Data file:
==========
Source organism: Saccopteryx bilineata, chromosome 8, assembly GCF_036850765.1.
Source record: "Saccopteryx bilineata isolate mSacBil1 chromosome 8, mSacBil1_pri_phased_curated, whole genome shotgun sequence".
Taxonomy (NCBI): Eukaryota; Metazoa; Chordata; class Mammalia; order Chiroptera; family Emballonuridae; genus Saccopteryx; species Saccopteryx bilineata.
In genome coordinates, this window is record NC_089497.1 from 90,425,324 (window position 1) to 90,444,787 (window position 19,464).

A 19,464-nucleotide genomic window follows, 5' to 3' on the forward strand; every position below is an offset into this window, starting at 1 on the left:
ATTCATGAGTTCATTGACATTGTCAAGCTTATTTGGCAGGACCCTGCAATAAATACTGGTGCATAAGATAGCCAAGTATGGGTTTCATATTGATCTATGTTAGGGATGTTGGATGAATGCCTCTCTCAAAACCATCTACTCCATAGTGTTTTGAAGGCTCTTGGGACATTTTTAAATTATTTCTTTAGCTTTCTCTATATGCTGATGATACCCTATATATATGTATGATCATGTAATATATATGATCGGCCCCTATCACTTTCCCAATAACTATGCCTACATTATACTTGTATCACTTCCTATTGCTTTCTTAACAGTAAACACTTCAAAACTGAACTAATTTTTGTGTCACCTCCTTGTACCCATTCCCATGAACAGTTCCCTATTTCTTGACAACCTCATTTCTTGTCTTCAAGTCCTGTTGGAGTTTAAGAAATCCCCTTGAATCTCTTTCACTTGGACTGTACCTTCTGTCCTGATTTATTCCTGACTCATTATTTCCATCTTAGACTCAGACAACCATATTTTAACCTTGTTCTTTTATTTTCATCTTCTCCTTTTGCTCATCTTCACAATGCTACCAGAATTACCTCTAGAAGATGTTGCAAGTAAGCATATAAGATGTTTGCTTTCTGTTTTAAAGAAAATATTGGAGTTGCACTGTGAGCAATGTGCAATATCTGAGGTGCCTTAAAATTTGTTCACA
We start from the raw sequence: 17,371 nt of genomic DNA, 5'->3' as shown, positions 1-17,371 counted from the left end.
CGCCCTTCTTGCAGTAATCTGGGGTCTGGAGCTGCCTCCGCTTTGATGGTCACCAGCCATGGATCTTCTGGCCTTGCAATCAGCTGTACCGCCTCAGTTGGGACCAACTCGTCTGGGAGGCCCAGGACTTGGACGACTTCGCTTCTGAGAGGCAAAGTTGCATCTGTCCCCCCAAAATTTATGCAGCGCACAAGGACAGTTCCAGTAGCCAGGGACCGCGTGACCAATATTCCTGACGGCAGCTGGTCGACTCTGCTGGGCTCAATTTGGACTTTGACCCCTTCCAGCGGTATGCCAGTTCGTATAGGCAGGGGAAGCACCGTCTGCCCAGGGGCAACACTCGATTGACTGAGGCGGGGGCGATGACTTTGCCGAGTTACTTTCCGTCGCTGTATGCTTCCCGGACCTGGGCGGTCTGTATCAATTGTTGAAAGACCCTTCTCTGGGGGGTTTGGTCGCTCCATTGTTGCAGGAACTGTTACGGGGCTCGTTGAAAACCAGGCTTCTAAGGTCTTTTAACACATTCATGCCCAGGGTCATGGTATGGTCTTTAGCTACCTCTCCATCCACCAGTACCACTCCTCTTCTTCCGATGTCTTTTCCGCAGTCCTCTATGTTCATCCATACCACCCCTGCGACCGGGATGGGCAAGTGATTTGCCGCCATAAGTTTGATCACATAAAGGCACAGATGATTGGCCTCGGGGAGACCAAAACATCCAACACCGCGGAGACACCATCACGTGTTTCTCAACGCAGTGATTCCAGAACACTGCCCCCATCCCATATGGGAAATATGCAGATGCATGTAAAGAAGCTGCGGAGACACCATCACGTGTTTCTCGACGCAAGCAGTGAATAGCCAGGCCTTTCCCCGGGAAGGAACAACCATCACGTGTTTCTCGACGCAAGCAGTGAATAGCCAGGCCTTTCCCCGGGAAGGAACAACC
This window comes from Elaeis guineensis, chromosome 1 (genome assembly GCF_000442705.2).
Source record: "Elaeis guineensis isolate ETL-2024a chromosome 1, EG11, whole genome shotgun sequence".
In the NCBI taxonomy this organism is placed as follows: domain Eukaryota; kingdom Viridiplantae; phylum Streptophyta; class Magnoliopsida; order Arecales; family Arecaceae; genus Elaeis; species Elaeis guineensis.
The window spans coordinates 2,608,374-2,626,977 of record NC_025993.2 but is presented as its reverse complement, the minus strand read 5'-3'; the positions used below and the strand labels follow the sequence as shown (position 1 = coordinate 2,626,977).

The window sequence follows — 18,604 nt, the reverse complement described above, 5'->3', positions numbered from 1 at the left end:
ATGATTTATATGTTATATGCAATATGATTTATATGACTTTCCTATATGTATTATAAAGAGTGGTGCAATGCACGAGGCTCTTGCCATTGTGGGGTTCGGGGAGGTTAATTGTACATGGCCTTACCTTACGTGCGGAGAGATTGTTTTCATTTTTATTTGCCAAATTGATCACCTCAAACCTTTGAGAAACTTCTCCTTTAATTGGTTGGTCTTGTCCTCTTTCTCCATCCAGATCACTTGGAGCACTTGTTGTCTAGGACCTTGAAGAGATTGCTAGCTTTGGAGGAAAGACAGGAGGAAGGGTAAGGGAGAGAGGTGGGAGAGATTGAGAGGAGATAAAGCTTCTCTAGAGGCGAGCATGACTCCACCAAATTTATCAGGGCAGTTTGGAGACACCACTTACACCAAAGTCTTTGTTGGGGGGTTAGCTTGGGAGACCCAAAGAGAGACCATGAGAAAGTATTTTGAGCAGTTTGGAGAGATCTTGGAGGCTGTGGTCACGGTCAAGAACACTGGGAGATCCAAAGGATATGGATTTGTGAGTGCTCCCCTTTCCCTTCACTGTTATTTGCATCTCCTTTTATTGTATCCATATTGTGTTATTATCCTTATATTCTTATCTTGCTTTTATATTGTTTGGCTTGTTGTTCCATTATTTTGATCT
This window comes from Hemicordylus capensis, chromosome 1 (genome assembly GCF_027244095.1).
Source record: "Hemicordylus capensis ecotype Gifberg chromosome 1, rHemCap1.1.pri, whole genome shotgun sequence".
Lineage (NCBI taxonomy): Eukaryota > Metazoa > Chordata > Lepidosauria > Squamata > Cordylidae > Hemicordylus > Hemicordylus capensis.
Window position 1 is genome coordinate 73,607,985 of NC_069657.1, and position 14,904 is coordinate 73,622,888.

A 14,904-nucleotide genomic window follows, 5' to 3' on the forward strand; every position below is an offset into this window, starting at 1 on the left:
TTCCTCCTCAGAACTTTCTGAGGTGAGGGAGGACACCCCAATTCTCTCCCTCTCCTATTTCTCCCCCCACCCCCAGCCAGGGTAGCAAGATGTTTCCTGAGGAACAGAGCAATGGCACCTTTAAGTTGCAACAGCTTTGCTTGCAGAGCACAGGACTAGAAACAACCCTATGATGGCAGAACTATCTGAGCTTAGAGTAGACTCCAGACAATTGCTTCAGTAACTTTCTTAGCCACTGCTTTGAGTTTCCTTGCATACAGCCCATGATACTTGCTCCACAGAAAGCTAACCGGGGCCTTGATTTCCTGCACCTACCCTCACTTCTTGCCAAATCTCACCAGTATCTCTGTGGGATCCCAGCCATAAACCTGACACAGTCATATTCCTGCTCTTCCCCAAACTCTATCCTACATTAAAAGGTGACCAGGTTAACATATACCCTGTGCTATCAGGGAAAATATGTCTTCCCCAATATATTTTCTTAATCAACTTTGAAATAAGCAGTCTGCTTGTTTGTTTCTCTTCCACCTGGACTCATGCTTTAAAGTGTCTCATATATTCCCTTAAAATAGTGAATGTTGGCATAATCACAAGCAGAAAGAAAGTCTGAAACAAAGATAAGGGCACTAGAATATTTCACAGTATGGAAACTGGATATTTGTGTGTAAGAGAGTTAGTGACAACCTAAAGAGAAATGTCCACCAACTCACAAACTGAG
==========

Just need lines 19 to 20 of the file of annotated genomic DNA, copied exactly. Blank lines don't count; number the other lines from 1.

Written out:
A 14,904-nucleotide genomic window follows, 5' to 3' on the forward strand; every position below is an offset into this window, starting at 1 on the left:
TTCCTCCTCAGAACTTTCTGAGGTGAGGGAGGACACCCCAATTCTCTCCCTCTCCTATTTCTCCCCCCACCCCCAGCCAGGGTAGCAAGATGTTTCCTGAGGAACAGAGCAATGGCACCTTTAAGTTGCAACAGCTTTGCTTGCAGAGCACAGGACTAGAAACAACCCTATGATGGCAGAACTATCTGAGCTTAGAGTAGACTCCAGACAATTGCTTCAGTAACTTTCTTAGCCACTGCTTTGAGTTTCCTTGCATACAGCCCATGATACTTGCTCCACAGAAAGCTAACCGGGGCCTTGATTTCCTGCACCTACCCTCACTTCTTGCCAAATCTCACCAGTATCTCTGTGGGATCCCAGCCATAAACCTGACACAGTCATATTCCTGCTCTTCCCCAAACTCTATCCTACATTAAAAGGTGACCAGGTTAACATATACCCTGTGCTATCAGGGAAAATATGTCTTCCCCAATATATTTTCTTAATCAACTTTGAAATAAGCAGTCTGCTTGTTTGTTTCTCTTCCACCTGGACTCATGCTTTAAAGTGTCTCATATATTCCCTTAAAATAGTGAATGTTGGCATAATCACAAGCAGAAAGAAAGTCTGAAACAAAGATAAGGGCACTAGAATATTTCACAGTATGGAAACTGGATATTTGTGTGTAAGAGAGTTAGTGACAACCTAAAGAGAAATGTCCACCAACTCACAAACTGAG